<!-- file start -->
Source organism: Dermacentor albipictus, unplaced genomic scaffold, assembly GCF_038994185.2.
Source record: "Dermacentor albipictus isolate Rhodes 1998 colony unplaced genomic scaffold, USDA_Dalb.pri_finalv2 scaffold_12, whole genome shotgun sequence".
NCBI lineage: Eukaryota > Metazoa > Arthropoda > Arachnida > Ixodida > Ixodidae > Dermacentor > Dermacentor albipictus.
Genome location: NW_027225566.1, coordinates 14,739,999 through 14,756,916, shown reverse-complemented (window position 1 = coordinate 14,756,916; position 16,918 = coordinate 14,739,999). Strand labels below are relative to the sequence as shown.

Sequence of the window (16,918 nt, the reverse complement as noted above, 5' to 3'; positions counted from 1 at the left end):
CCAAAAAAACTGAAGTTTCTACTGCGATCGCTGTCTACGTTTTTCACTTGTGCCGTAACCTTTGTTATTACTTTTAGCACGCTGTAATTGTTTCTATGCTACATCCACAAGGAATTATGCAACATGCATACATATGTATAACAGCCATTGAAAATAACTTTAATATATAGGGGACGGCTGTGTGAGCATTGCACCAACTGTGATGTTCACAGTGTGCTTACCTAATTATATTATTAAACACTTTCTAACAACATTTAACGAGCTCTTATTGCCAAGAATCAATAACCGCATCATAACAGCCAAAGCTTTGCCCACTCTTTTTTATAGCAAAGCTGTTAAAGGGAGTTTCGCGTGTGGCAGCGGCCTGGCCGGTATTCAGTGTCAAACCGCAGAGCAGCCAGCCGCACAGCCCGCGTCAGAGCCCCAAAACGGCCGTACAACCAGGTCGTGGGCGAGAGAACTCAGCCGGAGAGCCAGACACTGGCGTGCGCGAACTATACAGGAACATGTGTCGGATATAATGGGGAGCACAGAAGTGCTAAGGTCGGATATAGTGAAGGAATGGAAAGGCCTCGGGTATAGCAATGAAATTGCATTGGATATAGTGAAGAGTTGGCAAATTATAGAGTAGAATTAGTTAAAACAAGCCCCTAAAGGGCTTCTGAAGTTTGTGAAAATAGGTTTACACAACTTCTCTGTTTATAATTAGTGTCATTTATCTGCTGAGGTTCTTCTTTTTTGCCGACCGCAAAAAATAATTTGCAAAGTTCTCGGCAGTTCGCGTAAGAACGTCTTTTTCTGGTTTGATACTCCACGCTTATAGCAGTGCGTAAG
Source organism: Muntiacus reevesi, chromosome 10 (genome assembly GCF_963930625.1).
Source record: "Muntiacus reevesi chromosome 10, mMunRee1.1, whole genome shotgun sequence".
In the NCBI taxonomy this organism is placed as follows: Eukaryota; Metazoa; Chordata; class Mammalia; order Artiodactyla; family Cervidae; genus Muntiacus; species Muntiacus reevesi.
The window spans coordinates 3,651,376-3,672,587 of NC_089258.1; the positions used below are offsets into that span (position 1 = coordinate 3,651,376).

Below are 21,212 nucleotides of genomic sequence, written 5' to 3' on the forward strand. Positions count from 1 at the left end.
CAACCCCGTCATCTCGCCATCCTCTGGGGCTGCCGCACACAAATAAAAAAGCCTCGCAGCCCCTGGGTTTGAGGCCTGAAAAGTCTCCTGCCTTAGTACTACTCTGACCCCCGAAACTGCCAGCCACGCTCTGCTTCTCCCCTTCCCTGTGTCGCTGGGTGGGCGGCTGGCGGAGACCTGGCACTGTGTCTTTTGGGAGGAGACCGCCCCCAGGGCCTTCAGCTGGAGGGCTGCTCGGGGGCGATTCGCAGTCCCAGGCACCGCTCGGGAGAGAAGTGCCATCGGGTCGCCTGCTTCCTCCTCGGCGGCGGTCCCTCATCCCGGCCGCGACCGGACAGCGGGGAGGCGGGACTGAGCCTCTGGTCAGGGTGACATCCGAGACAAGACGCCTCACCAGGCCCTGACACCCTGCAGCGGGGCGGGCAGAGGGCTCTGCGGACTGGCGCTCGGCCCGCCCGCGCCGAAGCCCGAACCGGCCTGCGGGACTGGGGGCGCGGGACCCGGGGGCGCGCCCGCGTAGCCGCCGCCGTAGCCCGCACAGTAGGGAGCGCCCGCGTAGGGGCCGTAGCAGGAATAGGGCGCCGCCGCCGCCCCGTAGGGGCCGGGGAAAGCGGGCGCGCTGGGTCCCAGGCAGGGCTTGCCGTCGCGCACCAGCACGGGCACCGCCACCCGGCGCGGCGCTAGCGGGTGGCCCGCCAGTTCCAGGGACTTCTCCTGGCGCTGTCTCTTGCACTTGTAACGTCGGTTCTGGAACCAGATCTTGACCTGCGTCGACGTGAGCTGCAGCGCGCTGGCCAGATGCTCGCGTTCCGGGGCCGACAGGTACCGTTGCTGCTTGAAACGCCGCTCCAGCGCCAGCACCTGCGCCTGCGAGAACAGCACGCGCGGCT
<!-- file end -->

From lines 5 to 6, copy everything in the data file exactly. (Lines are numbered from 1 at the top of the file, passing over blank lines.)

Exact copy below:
Sequence of the window (16,918 nt, the reverse complement as noted above, 5' to 3'; positions counted from 1 at the left end):
CCAAAAAAACTGAAGTTTCTACTGCGATCGCTGTCTACGTTTTTCACTTGTGCCGTAACCTTTGTTATTACTTTTAGCACGCTGTAATTGTTTCTATGCTACATCCACAAGGAATTATGCAACATGCATACATATGTATAACAGCCATTGAAAATAACTTTAATATATAGGGGACGGCTGTGTGAGCATTGCACCAACTGTGATGTTCACAGTGTGCTTACCTAATTATATTATTAAACACTTTCTAACAACATTTAACGAGCTCTTATTGCCAAGAATCAATAACCGCATCATAACAGCCAAAGCTTTGCCCACTCTTTTTTATAGCAAAGCTGTTAAAGGGAGTTTCGCGTGTGGCAGCGGCCTGGCCGGTATTCAGTGTCAAACCGCAGAGCAGCCAGCCGCACAGCCCGCGTCAGAGCCCCAAAACGGCCGTACAACCAGGTCGTGGGCGAGAGAACTCAGCCGGAGAGCCAGACACTGGCGTGCGCGAACTATACAGGAACATGTGTCGGATATAATGGGGAGCACAGAAGTGCTAAGGTCGGATATAGTGAAGGAATGGAAAGGCCTCGGGTATAGCAATGAAATTGCATTGGATATAGTGAAGAGTTGGCAAATTATAGAGTAGAATTAGTTAAAACAAGCCCCTAAAGGGCTTCTGAAGTTTGTGAAAATAGGTTTACACAACTTCTCTGTTTATAATTAGTGTCATTTATCTGCTGAGGTTCTTCTTTTTTGCCGACCGCAAAAAATAATTTGCAAAGTTCTCGGCAGTTCGCGTAAGAACGTCTTTTTCTGGTTTGATACTCCACGCTTATAGCAGTGCGTAAG